“Ils auront fort à faire pour rembourser leurs dettes.…”
“They will have much to do to repay their debts…”
In our lessons, we have met the verb devoir (= to have to) many times over. Falloir (= to be necessary) often accomplishes a similar task, to convey what must be done, what is necessary, etc.
But there is a third possibility when discussing what we have to do. The key expression is avoir à faire, that is, to have… to do.
In our headline above, we have an example of this expression at work. In this case, the verb avoir is in the future – auront. Let's consider some other examples:
- Ce coureur aura fort à faire pour rattraper son retard.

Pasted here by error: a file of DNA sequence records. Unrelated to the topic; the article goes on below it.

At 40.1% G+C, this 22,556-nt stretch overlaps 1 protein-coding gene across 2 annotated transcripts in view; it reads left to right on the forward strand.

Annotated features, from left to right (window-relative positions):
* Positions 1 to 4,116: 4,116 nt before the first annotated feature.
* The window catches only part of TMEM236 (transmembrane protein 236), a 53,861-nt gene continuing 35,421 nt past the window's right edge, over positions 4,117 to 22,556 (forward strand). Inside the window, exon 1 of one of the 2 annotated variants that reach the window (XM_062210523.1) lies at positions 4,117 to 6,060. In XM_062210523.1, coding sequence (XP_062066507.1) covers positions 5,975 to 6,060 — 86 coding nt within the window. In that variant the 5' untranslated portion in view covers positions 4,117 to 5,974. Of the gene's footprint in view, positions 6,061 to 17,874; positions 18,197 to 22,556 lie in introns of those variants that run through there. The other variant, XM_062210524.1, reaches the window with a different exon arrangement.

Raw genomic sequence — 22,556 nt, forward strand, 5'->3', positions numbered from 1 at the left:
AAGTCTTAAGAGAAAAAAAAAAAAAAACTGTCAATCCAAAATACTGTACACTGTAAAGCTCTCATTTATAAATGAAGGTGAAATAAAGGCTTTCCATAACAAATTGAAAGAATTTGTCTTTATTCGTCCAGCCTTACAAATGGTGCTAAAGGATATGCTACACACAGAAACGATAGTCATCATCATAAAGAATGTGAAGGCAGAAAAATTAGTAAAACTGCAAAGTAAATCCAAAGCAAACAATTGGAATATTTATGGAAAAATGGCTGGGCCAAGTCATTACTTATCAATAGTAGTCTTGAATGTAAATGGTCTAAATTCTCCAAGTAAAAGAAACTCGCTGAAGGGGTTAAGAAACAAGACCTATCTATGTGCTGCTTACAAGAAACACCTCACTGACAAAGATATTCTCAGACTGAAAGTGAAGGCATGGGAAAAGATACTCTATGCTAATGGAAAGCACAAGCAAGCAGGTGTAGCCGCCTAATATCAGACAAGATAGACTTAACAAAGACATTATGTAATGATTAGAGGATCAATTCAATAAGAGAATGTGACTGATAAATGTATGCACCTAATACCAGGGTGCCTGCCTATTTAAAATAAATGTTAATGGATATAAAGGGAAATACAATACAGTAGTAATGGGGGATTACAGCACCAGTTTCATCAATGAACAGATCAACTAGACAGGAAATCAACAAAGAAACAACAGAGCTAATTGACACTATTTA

= This runner/racer/cyclist will have much to do to catch up. (Literally, 'to make up [for] his delay')
- Les Bleus auront fort à faire pour battre les All-Blacks.
= The Blues will have a lot to do to beat the All Blacks.
- Vous aurez à faire le choix d'un cours adapté à votre profil.
= You will have to choose a course adapted to your profile.
Mais, attention! Don't confuse the expression above with the expression avoir affaire à (= to be dealing with, to be in discusssions with, etc)
- À la banque, j'ai affaire avec Monsieur Martin, mon conseiller.
= At the bank, I am dealing with Mr Martin, my advisor.
- Si vous faites du bruit la nuit, vous aurez affaire à moi!
= If you make noise during the night, you'll have me to deal with!
- Le suspect est un récidiviste qui a déjà eu affaire à la justice.
= The suspect is a repeat offender who has already had dealings with the authorities.
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